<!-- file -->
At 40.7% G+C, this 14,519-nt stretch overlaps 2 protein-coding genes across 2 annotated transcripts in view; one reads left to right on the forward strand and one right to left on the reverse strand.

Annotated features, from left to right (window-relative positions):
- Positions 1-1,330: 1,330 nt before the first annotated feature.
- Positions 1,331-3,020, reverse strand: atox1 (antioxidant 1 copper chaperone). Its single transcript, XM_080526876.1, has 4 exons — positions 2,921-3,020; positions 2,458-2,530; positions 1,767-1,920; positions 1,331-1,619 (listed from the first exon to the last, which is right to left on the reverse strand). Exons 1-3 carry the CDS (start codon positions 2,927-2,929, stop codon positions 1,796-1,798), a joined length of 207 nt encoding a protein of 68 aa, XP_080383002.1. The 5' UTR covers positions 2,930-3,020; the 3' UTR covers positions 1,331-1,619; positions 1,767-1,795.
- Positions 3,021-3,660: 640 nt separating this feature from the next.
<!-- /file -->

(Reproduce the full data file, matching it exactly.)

At 40.7% G+C, this 14,519-nt stretch overlaps 2 protein-coding genes across 2 annotated transcripts in view; one reads left to right on the forward strand and one right to left on the reverse strand.

Annotated features, from left to right (window-relative positions):
- Positions 1-1,330: 1,330 nt before the first annotated feature.
- Positions 1,331-3,020, reverse strand: atox1 (antioxidant 1 copper chaperone). Its single transcript, XM_080526876.1, has 4 exons — positions 2,921-3,020; positions 2,458-2,530; positions 1,767-1,920; positions 1,331-1,619 (listed from the first exon to the last, which is right to left on the reverse strand). Exons 1-3 carry the CDS (start codon positions 2,927-2,929, stop codon positions 1,796-1,798), a joined length of 207 nt encoding a protein of 68 aa, XP_080383002.1. The 5' UTR covers positions 2,930-3,020; the 3' UTR covers positions 1,331-1,619; positions 1,767-1,795.
- Positions 3,021-3,660: 640 nt separating this feature from the next.